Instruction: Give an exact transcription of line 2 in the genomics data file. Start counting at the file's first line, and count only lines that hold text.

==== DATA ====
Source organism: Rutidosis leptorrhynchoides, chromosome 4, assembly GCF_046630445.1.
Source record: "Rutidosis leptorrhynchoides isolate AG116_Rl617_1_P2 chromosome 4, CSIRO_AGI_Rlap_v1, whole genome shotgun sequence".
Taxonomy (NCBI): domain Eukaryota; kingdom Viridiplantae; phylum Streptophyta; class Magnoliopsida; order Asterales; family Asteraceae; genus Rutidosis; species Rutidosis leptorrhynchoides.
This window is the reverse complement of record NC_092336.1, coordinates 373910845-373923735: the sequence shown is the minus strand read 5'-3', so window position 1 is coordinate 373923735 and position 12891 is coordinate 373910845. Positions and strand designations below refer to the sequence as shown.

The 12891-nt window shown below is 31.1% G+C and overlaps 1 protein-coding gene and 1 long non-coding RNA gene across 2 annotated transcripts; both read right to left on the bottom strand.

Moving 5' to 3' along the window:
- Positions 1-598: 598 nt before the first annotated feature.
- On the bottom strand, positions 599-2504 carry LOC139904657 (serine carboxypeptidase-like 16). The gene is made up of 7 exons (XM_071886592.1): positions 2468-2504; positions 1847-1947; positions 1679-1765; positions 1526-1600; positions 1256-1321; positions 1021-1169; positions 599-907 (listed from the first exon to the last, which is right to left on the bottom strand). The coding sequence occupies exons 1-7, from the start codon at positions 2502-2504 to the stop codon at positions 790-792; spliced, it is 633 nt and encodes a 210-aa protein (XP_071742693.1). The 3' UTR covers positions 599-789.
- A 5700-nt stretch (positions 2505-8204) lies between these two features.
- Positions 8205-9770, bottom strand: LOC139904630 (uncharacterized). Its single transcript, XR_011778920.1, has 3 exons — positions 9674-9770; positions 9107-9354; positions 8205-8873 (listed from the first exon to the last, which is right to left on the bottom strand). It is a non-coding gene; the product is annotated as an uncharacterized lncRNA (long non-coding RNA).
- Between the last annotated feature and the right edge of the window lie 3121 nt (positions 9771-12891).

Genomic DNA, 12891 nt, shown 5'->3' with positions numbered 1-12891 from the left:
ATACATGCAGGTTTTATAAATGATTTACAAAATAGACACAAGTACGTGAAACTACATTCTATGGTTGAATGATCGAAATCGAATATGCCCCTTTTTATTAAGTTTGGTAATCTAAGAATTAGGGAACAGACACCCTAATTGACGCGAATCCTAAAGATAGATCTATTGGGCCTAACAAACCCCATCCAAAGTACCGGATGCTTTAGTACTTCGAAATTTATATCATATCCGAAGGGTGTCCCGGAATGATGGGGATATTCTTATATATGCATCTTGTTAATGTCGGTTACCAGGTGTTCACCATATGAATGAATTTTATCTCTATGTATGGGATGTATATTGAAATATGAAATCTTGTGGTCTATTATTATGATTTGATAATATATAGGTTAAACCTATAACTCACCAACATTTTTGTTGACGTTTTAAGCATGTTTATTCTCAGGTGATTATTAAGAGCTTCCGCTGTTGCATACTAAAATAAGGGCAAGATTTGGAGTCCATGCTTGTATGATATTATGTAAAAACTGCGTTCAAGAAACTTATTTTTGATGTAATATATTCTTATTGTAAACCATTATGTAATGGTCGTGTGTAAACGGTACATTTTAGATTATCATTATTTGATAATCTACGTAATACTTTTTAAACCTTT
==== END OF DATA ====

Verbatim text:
Source record: "Rutidosis leptorrhynchoides isolate AG116_Rl617_1_P2 chromosome 4, CSIRO_AGI_Rlap_v1, whole genome shotgun sequence".